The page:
MONTGOMERY, Ala. – Rosa Parks, the mother of the modern civil rights movement, returned Saturday to the place where she helped to start a revolution. From the moment the plane touched down carrying her body, a city stood up to pay respects to the woman who refused to stand up for a white man 50 years ago.

“I’ve come here to honor, to show respect, to say “Thank you,’ to say “God speed and bless you for what you did for us,”‘ said Bill Madison, president of the Columbus, Ga., chapter of the National Association for the Advancement of Colored People.

Parks’ body arrived in Montgomery on a Southwest Airlines flight from Detroit about noon central time. A water arch formed by two Montgomery fire trucks doused the plane as it taxied on the runway. More than 100 dignitaries and city officials greeted Parks’ casket and the Detroit contingent traveling with her. The group included family members, federal appeals court Judge Damon Keith, entertainer Cicely Tyson, Elaine Steele, and Parks’ longtime personal assistant and former Judge Adam Shakoor.

Parks died Monday at age 92. She will be buried Wednesday in Detroit after tributes in Montgomery and Washington.

In a mile-long motorcade Saturday, Parks’ casket was driven along an avenue now named in her honor. The apartment where she lived sits vacant on Rosa L. Parks Avenue. Residents came out of their houses and apartments to watch the procession, wave or salute.

The motorcade then weaved downtown to the corner where she refused to give up her bus seat to a white passenger on Dec. 1, 1955, the action that sparked the Montgomery bus boycott and led to the eventual desegregation of public transportation in the South.

Parks’ remains were driven to Bryant Missionary Baptist Church, where the casket was transferred to a horse-drawn carriage. The carriage – followed by hundreds of people who marched to the steady sound of a drum – traveled two blocks to St. Paul African Methodist Episcopal Church, where Parks was a member when she lived in Montgomery.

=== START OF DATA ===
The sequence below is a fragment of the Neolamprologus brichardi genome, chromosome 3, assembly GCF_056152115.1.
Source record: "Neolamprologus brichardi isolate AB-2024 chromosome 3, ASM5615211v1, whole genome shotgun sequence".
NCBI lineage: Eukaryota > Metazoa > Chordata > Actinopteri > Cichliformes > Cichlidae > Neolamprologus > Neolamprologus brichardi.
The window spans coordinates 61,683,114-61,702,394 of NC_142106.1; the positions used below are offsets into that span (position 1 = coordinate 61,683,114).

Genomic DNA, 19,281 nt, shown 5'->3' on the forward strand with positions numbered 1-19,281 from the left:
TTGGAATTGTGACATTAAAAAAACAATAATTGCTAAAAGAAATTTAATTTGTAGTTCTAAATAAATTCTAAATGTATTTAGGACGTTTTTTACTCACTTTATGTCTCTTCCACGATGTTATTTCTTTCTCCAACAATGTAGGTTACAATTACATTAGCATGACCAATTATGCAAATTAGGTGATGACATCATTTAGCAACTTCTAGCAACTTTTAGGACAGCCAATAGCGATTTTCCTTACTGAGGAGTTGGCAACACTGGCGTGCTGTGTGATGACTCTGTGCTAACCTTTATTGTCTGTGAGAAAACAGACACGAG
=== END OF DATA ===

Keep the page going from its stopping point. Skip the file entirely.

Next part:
Hundreds of people formed a line on the street outside St. Paul to view Parks’ body. Her family and friends sat in the pews as young and old filed in to pay their respects.

Parks was dressed in a white deaconess dress she once wore to church and a black hat. Her hands were covered with a lace material, as was part of the casket. After filing past her, many commented on how well she looked.

Keith, a longtime friend of Parks, also marveled at how beautiful and peaceful Parks looked in her casket. “Isn’t she gorgeous?” he asked.

“This is history repeating itself, to see the love and affection for this great woman,” Keith said. “It’s inspiring to me that her living was not in vain and she has left a true legacy for all of us, a legacy of freedom and justice and equality and courage.”

Added Tyson: “I’ve known Mrs. Parks for some time now, and the one thing I’ve garnered from my relationship with her was her quiet strength. That same strength comes through even in death.

“Her chin is just as strong,” said Tyson, who played Parks’ mother in a 2002 TV movie, “The Rosa Parks Story.” “She’s got that same strength. It’s eminent in her face, and that to me is the most startling thing. I can feel it; it’s that strong.”

The Rev. James Ashe Jr., pastor of Morning Star Missionary Baptist Church in Montgomery, was momentarily the last man standing in line at 3 p.m. That lasted for only a second, as dozens continued to line up behind him. Ashe said he was unconcerned with how long it would take for him to see Parks; any wait was worth it.

“I left Montgomery to go to Detroit the year before the boycott started because I was tired of it not being integrated, and wanted a better life for myself,” said Ashe, 71, who lived on Detroit’s west side from 1954 to 1956 and worked as a maintenance man in a building near Wayne State University. “When I came back, it was different here, and I know that’s because of what Rosa Parks did.”

(c) 2005, Detroit Free Press.

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